"It did not surprise me when I found Henry at such mischief; but
he was only three years old," went on Grandma.
Kitty left her corner and came to Grandma's side.
"Well, Kitty, what is it?" asked Grandma.
"I s'posed you were going to tell a story," answered Kitty.
"About the mischief I found Henry in with a toy ?" asked Grandma.
"Yes'm; answered Kitty, growing rosy with shame.
"Well, he had been quite naughty one day, and as I was busy I shut
him up in a little room, and told him he could not come out for five
minutes. He did not know how long five minutes was, but as a general
thing he objected so much to being shut up that he would be a good boy
for a long time after. Well, I forgot all about him. About fifteen
minutes after I remembered, but when I went to the door, instead of
finding him crying, all was quiet.
"'Poor little fellow,' I thought, 'he has fallen asleep.' I peeped
in. There on the-floor, wide awake, sat Henry with his sister's great
wax doll in his lap. It had been a beautiful doll, but now its beauty
was gone, for Henry had pushed in both of the lovely blue eyes!"
"Oh!" said Kitty, drawing a long, long breath, "what a"-but
then she stopped and grew very red again.
Yes," said Grandma; but then he was only three, you know, and
could -hardly understand how very wrong it was to destroy good toys,
and pull them to pieces 'just for fun,' as he would have, had he been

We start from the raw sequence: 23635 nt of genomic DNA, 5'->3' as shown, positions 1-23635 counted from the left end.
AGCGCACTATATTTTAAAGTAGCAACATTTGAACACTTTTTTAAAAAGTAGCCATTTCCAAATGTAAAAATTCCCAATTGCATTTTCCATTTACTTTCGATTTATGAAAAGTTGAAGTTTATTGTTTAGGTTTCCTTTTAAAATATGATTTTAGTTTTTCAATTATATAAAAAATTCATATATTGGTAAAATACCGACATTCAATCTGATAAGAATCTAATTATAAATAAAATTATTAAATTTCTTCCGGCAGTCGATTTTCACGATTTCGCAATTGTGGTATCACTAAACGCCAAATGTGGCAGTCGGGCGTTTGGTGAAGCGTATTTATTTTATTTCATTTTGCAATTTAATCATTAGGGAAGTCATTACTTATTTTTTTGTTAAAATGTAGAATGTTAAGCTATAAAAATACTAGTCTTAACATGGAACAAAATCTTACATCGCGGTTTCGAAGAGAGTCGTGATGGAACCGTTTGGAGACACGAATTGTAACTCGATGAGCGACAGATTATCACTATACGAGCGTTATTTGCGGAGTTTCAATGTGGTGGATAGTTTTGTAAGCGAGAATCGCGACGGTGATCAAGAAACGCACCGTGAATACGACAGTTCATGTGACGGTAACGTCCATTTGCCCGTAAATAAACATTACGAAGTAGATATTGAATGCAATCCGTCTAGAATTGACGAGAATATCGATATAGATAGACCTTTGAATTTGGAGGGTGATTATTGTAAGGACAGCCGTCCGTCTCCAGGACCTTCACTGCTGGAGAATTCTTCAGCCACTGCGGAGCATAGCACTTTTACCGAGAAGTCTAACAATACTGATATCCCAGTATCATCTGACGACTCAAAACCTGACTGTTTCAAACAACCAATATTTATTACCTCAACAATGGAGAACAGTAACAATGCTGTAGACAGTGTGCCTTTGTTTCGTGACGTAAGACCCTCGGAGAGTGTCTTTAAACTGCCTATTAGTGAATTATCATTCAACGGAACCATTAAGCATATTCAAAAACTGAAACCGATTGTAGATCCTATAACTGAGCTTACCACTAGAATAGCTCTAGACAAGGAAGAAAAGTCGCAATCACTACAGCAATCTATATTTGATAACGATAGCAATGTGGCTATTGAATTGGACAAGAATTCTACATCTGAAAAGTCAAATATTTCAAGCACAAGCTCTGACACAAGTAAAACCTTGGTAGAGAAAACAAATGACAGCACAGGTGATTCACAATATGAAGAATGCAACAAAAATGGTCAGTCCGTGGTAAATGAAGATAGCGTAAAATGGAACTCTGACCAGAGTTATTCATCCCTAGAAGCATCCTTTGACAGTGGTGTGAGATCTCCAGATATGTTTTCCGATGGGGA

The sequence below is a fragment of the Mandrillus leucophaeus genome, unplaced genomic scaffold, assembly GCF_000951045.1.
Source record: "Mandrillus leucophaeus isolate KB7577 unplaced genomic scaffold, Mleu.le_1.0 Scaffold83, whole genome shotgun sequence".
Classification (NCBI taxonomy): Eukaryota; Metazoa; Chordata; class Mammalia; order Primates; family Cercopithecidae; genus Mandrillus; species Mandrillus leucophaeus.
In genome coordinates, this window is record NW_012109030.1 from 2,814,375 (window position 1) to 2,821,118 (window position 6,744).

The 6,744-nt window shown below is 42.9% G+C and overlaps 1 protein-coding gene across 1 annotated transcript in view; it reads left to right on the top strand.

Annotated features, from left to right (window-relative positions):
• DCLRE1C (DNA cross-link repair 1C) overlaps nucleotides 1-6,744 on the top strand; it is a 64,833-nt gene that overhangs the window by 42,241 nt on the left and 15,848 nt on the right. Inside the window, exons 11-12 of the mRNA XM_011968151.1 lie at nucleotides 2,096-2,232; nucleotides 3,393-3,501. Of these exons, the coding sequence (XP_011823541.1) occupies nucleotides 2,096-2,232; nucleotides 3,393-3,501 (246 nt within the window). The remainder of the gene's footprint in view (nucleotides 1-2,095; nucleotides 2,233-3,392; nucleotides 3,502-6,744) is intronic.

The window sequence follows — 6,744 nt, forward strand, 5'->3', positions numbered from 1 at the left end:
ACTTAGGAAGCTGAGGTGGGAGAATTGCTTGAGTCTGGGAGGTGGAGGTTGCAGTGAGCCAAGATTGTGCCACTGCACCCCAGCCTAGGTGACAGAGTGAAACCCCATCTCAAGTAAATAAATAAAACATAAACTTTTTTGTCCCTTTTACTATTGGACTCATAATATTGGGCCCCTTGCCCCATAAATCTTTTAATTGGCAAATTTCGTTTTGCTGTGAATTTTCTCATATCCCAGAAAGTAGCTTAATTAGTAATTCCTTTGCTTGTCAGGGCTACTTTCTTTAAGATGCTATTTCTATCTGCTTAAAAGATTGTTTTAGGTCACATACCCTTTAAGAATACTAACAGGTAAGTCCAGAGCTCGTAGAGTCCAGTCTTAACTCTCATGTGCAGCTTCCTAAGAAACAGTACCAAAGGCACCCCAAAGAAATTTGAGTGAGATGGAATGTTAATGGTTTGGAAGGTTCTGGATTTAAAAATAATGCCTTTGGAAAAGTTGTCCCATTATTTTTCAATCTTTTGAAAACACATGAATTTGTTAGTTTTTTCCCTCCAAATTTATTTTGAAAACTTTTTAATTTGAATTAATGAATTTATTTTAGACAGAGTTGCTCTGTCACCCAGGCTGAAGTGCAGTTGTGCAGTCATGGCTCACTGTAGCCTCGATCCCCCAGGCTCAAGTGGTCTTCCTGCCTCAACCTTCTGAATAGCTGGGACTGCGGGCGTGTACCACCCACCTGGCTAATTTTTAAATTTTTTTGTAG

seven." Annie L. Hannah.



































































































WHAT A NAUGHTY BOY.










BIRDS AND TELEGRAPII WIRES.


BIRDS AND TELEGRAPH WIlJS.

The swallows long ago adopted the telegraph wires as wayside
inns, when gathering in the fall for their annual trips South for the
winter.
They seem to look upon the wires as a natural provision for their
convenience, the same as trees.
The weaver-birds of Natal go a step further than the swallows, and
take up their permanent residence on the telegraph wires, suspending
from them their curious nests, building along them, as people build
houses along streets.
Natal, the British colony in Zululand in South Africa, where the
famous English general Sir Garnet Wolseley, was one time governor, is
so named because it was discovered by the Portuguese on Christmas
Day, the day of the Nativity or Birth of Christ, in 1497.
In this Christmas land the weaver-birds are very numerous--and
very interesting birds they are.
The weaver-birds belong to the finch family. They are found in
Africa, Asia and Australia, but not at all in Europe or America.
They are small birds, with sharp conical bills, and very large and
strong claws. They get their name from the wonderful way in which
they weave their nests out of vegetable substances.
The different species weave a variety of nests; many are in the